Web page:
Metal extraction and processing has caused serious environmental problems. Improper metal mining has not only affected landscape structures but also caused contamination for natural elements. Regarding to soil and water contamination, acid rock drainage from waste rock when operating is the most typical phenomenon.
In spite of the fact that the character of waste rock differs with the kind of ore, many waste rocks contain sulfide minerals related with metals, for example, lead, zinc, copper, silver, or cadmium. A significant sulfide mineral that can often be found in waste rock is pyrite, iron sulfide. When pyrite is presented to air and water, it experiences a chemical response called "oxidation." The oxidation process produces acidic conditions that can hinder plant development at the surface of a waste pile. Bare, non-vegetated, orange-colored surface materials make some waste rock areas easily observable, and they are the most apparent consequence of these acidic conditions.
In case that water infiltrates into pyrite-loaded waste rock, the subsequent oxidation can acidify the water, empowering it to break up metals, for example, copper, zinc, and silver. This generation of acidic water, is generally mentioned to as "acid rock drainage." If acid rock drainage isn't kept from happening, and in the event that it is left uncontrolled, the subsequent acidic and metal-bearing water may deplete into and taint streams or move into the nearby groundwater. The acidity of polluted groundwater may get neutralized since it moves through soils and rocks. In any case, huge degrees of dissolved constituents can remain, hindering its utilization for drinking water or irrigation.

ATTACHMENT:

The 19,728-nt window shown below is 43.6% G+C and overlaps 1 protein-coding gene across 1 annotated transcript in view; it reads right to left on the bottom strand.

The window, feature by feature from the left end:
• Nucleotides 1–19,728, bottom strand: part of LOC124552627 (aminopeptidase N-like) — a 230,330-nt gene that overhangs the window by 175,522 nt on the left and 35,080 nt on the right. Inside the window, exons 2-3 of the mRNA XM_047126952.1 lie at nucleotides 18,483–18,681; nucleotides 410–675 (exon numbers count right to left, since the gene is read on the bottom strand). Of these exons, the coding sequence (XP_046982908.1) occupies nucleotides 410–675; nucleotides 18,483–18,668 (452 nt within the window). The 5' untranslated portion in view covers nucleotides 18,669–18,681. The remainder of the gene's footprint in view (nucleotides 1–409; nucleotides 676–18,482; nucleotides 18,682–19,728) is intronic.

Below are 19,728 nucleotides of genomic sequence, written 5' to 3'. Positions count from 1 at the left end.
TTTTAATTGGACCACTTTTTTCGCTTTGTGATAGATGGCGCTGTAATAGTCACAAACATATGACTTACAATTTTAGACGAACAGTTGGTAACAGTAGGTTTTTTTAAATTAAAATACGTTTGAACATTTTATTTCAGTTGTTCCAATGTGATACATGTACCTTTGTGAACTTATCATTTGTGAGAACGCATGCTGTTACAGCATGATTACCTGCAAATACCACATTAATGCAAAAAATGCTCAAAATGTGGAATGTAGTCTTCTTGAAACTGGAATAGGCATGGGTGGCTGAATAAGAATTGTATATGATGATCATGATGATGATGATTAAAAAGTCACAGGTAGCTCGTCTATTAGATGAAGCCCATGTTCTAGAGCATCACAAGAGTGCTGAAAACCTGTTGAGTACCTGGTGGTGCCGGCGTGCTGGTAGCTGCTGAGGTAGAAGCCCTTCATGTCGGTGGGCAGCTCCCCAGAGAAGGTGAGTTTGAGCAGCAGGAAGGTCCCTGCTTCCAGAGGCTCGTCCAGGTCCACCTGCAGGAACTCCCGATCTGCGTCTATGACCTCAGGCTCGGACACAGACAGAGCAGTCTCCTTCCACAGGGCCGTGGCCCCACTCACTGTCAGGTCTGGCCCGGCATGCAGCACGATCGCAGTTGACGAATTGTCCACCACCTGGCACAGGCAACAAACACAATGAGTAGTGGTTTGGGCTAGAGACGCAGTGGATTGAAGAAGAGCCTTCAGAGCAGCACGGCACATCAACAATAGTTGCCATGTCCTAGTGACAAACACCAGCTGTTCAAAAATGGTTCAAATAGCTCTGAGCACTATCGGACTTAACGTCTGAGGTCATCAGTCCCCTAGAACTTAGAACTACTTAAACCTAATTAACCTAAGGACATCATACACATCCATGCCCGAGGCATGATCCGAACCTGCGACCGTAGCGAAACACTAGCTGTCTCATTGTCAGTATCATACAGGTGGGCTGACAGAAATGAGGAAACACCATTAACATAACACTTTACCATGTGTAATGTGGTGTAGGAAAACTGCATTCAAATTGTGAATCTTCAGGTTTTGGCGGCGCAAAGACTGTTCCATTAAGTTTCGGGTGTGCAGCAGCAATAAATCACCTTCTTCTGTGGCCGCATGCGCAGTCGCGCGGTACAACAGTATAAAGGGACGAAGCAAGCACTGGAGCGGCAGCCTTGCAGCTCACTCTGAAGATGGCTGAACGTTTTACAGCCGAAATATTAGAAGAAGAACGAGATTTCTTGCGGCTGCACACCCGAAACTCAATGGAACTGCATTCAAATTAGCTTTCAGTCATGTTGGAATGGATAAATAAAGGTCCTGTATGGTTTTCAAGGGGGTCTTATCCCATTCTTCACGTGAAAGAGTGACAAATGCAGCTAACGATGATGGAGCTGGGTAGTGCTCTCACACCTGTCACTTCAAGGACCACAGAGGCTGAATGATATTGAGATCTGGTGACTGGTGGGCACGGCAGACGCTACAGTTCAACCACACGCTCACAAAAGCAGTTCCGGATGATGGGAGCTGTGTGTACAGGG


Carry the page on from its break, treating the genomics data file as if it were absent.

Where acid rock drainage happens, the dissolution and resulting mobilization of metals into surface and groundwater is presumably the most considerable natural effect related with metallic sulfide mineral mining. Acidic and metal-bearing groundwater happens in relinquished underground mine operations and deeper surface excavations that experience the groundwater of a mineralized region. Since they are typically situated at or underneath the water table, underground mines serve as a sort of well which continues loading up with water. Since these waters move through underground mine workings before releasing, they collaborate with the minerals and rocks exposed in the mine. In the event that sulfide minerals are available in these rocks, particularly pyrite, the sulfides can oxidize and cause acid rock drainage.